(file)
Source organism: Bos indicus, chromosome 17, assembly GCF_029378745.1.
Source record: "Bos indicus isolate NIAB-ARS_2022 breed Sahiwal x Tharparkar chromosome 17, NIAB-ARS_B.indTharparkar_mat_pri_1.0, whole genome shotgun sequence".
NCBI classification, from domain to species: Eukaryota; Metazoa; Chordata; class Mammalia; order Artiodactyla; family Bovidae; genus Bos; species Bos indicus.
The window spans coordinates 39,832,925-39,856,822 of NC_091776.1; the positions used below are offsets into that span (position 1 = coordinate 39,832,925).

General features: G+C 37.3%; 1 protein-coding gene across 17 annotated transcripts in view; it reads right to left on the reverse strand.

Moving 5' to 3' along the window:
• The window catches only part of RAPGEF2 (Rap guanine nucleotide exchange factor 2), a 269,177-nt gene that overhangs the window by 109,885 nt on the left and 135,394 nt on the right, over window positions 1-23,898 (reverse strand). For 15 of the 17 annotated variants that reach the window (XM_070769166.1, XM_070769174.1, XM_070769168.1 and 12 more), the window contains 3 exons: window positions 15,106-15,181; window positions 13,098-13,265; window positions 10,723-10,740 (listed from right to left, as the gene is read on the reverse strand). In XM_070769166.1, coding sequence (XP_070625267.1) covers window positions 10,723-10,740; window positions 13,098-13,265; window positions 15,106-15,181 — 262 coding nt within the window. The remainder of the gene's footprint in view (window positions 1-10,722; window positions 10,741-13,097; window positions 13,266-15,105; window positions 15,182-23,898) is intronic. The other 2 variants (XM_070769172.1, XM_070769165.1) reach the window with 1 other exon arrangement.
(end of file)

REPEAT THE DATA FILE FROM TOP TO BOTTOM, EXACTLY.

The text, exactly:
Source organism: Bos indicus, chromosome 17, assembly GCF_029378745.1.
Source record: "Bos indicus isolate NIAB-ARS_2022 breed Sahiwal x Tharparkar chromosome 17, NIAB-ARS_B.indTharparkar_mat_pri_1.0, whole genome shotgun sequence".
NCBI classification, from domain to species: Eukaryota; Metazoa; Chordata; class Mammalia; order Artiodactyla; family Bovidae; genus Bos; species Bos indicus.
The window spans coordinates 39,832,925-39,856,822 of NC_091776.1; the positions used below are offsets into that span (position 1 = coordinate 39,832,925).

General features: G+C 37.3%; 1 protein-coding gene across 17 annotated transcripts in view; it reads right to left on the reverse strand.

Moving 5' to 3' along the window:
• The window catches only part of RAPGEF2 (Rap guanine nucleotide exchange factor 2), a 269,177-nt gene that overhangs the window by 109,885 nt on the left and 135,394 nt on the right, over window positions 1-23,898 (reverse strand). For 15 of the 17 annotated variants that reach the window (XM_070769166.1, XM_070769174.1, XM_070769168.1 and 12 more), the window contains 3 exons: window positions 15,106-15,181; window positions 13,098-13,265; window positions 10,723-10,740 (listed from right to left, as the gene is read on the reverse strand). In XM_070769166.1, coding sequence (XP_070625267.1) covers window positions 10,723-10,740; window positions 13,098-13,265; window positions 15,106-15,181 — 262 coding nt within the window. The remainder of the gene's footprint in view (window positions 1-10,722; window positions 10,741-13,097; window positions 13,266-15,105; window positions 15,182-23,898) is intronic. The other 2 variants (XM_070769172.1, XM_070769165.1) reach the window with 1 other exon arrangement.